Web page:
Containing the violence must be Washington's first priority.
Note that the idea that we can settle all of this just by sitting down and talking with Iran and Syria—with no reference to the ideas, statements, goals, and actions of the Iranian regime—give the left's pronouncements on the coming war an air of unreality.
That is most striking in a recent article by New York Times columnist Nicholas Kristof, an ersatz "liberal" who specializes in expressing grave concern about genocide and oppression, while counseling America against any military action to stop the killers and tyrants.
Responding to the question, "How can one negotiate with those who would destroy you?," Kristof blithely answers:
France is showing leadership in pressing for such a lasting deal, and Mr. Bush should push that diplomatic effort with every administration sinew.
Terms of a genuine settlement might involve an exchange of prisoners, Israel giving up the Shebaa Farms area (if not to Lebanon, then to an international force), and an Israeli promise not to breach Lebanese territory or airspace unless attacked. Hezbollah would commit to becoming a purely political force and to dismantling its militia, with its weaponry going to the Lebanese armed forces. Israel would resume talks with Syria on the Golan Heights, the US would resume contact with Syria, and Syria would agree to stop supplying weaponry to Hezbollah (or allowing it in from Iran). Syria and Hezbollah would then pledge cooperation with a robust international buffer force along the border. Some of this may have to come in stages: for example, with Hezbollah first leaving the border area and then giving up its weaponry….
So let’s stop the killing and start the talking.
All of this is obviously a fantasy. Kristof offers not a single piece of evidence that Iran, Syria, and Hezbollah—who together conspired to initiate this war—would simply agree to stop arming and plotting against Israel.
Over on HBL, Harry Binswanger mentioned this passage and started a discussion trying to explain how Kristof could engage in such a massive, open evasion. He came to some good conclusions, but I don't think anyone has yet put together the big picture. This small evasion is just one tiny appendage of a much larger evasion.
The larger evasion is this: the left senses that a regional war is coming, that Iran is hell-bent on starting it, and that there is no way to avoid it. But all of this runs directly counter to their whole world-view. Rather than questioning that world view, they simply assert that this can't be happening. They have to believe that something, anything—no matter how implausible—will stop it from happening. If we just get everyone together and talk, and we keep tinkering with diplomatic solutions until we find something that works, surely we can find a way to avoid a regional war in the Middle East. Can't we? Please?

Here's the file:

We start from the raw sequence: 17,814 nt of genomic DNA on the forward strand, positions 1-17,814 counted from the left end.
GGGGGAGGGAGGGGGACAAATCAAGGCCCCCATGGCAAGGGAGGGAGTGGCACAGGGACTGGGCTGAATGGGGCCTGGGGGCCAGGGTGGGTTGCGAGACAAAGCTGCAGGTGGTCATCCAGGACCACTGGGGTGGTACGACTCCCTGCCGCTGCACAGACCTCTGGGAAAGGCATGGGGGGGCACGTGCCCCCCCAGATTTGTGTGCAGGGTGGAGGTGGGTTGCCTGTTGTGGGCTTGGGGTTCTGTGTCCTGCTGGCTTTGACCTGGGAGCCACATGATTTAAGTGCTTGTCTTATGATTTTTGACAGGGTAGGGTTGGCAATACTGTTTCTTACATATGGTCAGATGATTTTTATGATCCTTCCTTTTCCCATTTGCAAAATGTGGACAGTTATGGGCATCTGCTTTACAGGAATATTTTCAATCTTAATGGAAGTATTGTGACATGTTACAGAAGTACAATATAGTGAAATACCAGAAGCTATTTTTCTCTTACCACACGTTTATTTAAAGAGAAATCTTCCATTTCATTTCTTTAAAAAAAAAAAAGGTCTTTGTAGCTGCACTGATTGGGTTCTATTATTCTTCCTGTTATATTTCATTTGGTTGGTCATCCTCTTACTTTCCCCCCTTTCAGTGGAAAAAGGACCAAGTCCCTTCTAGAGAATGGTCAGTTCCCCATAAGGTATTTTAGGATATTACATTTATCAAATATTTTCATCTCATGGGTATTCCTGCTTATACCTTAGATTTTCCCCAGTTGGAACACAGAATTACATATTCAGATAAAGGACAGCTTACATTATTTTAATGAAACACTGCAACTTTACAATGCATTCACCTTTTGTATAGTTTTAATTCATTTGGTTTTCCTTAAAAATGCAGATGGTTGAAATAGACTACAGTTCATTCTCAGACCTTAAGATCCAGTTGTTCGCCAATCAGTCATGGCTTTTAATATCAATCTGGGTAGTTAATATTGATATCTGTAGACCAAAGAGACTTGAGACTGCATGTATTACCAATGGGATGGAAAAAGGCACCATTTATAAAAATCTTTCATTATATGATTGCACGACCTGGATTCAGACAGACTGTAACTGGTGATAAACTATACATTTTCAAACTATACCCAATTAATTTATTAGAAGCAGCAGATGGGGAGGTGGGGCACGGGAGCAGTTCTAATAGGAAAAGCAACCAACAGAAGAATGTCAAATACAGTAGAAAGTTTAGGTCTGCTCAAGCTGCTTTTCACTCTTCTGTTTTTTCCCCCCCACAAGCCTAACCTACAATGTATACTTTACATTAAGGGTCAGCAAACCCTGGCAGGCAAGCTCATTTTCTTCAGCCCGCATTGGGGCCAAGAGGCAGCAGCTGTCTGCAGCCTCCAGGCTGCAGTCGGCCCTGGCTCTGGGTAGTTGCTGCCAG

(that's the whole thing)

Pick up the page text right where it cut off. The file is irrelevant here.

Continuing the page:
And so the left confirms the right's sense that the appeasement of the 1930s is the best historical precedent for the current era.
Fortunately, George Bush is not Neville Chamberlain. He has already waged two wars, in Afghanistan and Iraq. Imagine if, during the 1930s, the Allied Powers had already joined forces to defeat the fascists in Spain, then invaded Italy and overthrown Mussolini's regime. It would have made the coming conflict easier—but it would not have defanged our most dangerous enemy.
Unfortunately, George Bush is not Winston Churchill. It is as if, having suppressed fascism in Spain and Italy, we were still appeasing Germany and subordinating our interests to a wobbly consensus at the League of Nations. Just as Germany was the central enemy in the European theater of World War II, so Iran is the central enemy in the Middle East today.
Observing the events of today—the hesitation and uncertainty, the stubborn clinging to the fantasy that the enemy can be appeased if we just keep talking and find the right diplomatic solution—I now feel that, for the first time, I really understand the leaders of the 1930s. Their illusion that Hitler could be appeased has always seemed, in historical hindsight, to be such a willful evasion of the facts that I have never grasped how it was possible for those men to deceive themselves. But I can now see how they clung to their evasions because they could not imagine anything worse than a return to the mass slaughter of the First World War. They wanted to believe that something, anything could prevent a return to war. What they refused to imagine is that, in trying to avoid the horrors of the previous war, they were allowing Hitler to unleash the much greater horrors of a new war.
Today's leaders and commentators have less excuse. The "horror" they are afraid of repeating is the insurgency we're fighting in Iraq—a war whose cost in lives, dollars, and resolve is among the smallest America has ever had to pay. And it takes no great feat of imagination to project how much more horrible the coming conflict will be if we wait on events long enough for Iran to arm itself with nuclear technology. Among the horrific consequences is the specter of a new Holocaust, courtesy of an Iranian nuclear bomb.
The good news, such as it is, is that the air of foreboding about this new war is somewhat exaggerated. Yes, the conflict will become larger and bloodier—far bloodier than it would have been had we acted earlier. But Iran is not Nazi Germany—a large, united, economically and technologically advanced nation that could nearly equal our military capability. Iran is a poor, backward nation with a large, restive dissident movement. Its military bluster is a hollow shell hiding its underlying weakness. It's time to break that shell and kill the monster inside—before it grows any bigger and more powerful.
We can all sense that the war is coming. It is vital for America to seize the initiative and fight it on our terms, when we have the maximum advantage.
It's five minutes to midnight. The time to strike Iran is now.